Poll finds 60% of parents with kids under 18 would vote Republican

When asked if they approve of the job Joe Biden is doing as president, 61% said they disapprove.


A new poll found that parents with children under the age of 18 are more likely to vote for a Republican candidate over a Democratic alternative.

The survey, produced by Marist Poll Services in partnership with NPR and PBS NewsHour, interviewed 1,300 registered voters between April 19-26 and presented them with a set of voting-related questions.

Respondents were asked: “if congressional elections were held today, which party’s candidate are you more likely to vote for in your district?”

The survey, published Saturday, found that 32% of parents with minors said they would vote for a Democratic candidate, 60% said Republican, 2% answered "other," and 5% said they were unsure.

When asked if they approve of the job Joe Biden is doing as president, 61% said they disapprove. Another 29% answered in favour of Biden, while 9% said they were unsure.

The findings further raise concerns for the Democratic Party as candidates from both sides of the aisle gear up for the 2022 congressional elections. In American midterm elections following a presidential election, the sitting president’s party usually takes a loss. But that regularity is likely to be compounded by another set of factors.

Topics like freedom of education and parental rights are likely to play a role in the upcoming election and draw in parental voters.

Earlier this year, Republican candidate Glenn Younkin won a gubernatorial race in the state of Virginia—a state that had voted overwhelmingly for Biden in 2020—after the race became largely about education. Younkin promised parents more control over the public school system, more oversight of curriculum materials, and parental decisions on vaccines and masking.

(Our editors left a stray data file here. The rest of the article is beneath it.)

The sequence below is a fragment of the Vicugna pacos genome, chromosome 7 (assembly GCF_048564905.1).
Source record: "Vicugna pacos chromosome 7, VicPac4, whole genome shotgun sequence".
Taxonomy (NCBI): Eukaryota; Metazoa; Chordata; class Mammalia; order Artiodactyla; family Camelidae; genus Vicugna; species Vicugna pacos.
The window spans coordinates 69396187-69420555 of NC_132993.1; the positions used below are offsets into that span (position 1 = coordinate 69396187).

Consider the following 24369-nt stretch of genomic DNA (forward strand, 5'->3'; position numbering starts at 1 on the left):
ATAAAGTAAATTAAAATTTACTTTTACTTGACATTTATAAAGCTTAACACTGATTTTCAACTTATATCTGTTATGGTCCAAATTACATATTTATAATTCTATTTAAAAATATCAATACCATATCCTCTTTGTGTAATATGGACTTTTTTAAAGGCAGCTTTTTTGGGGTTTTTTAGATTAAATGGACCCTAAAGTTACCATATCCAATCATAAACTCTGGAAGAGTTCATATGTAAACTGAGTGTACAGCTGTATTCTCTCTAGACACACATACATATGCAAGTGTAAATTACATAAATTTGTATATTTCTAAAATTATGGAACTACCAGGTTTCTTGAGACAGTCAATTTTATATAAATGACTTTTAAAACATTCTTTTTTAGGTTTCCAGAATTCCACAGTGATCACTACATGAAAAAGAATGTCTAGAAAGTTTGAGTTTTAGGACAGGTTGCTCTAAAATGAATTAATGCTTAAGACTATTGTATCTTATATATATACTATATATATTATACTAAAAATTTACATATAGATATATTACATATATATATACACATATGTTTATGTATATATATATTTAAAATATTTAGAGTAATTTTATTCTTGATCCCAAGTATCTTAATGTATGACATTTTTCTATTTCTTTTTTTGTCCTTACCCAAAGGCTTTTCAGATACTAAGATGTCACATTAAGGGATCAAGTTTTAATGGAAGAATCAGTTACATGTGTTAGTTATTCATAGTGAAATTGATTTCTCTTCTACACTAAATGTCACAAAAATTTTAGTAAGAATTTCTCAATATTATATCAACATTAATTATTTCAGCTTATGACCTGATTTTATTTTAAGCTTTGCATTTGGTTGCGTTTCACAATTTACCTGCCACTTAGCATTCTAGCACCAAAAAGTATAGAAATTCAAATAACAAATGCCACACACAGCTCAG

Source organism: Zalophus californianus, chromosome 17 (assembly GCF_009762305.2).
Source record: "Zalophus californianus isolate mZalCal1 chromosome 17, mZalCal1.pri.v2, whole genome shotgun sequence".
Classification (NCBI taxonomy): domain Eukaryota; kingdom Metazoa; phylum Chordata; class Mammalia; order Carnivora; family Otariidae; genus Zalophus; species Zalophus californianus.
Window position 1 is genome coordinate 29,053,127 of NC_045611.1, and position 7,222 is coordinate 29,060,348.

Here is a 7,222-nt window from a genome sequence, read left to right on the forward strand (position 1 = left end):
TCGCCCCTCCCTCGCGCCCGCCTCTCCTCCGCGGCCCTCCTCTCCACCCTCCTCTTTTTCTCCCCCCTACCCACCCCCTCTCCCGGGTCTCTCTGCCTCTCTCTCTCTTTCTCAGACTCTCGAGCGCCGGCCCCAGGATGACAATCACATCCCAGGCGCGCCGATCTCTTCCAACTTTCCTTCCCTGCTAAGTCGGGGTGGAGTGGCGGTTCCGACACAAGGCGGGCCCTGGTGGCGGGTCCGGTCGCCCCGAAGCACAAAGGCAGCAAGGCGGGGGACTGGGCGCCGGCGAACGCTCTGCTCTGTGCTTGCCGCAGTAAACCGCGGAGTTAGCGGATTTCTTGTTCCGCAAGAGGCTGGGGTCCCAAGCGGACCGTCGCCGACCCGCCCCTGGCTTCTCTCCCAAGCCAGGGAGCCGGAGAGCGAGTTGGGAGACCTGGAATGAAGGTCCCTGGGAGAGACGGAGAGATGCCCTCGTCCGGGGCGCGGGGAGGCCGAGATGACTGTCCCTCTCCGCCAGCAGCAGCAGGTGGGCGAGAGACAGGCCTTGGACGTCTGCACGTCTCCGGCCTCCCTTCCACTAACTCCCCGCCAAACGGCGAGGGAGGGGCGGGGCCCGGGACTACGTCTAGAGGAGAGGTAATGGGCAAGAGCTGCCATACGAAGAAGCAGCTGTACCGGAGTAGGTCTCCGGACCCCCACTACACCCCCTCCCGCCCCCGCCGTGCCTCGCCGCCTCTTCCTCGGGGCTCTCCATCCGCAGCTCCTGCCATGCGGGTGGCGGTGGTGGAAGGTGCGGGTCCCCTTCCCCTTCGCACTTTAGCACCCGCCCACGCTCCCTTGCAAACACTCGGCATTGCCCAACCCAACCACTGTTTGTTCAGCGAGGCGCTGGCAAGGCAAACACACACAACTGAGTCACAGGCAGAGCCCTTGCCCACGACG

His opponent, former VA governor Terry McAuliffe, argued the opposite, suggesting that school districts best know how to educate children.

In a surprising upset, Younkin pulled ahead with the vote, taking the governorship with 50.61% of the vote. McAuliffe received 48.68% of the vote.

Issues of education and parental rights aren’t isolated to Virginia. Recent developments in Florida, like the state’s passage of the Parental Rights in Education bill, suggest the topic of parental empowerment is a growing, national issue. States like Iowa, Utah, Oklahoma, and others have also developed legislation along the lines of the Florida bill.

President Biden and the rest of the Democratic party have done a lackluster job of reassuring parents. Earlier this week, Biden addressed the issue of education by encouraging teachers to think of children as their own.

“You have heard me say it many times about our children, but it is true, they’re all our children. And the reason you are the teachers of the year is because you recognize that,” he said. “They’re not somebody else’s children. They’re like yours when they’re in the classroom.”


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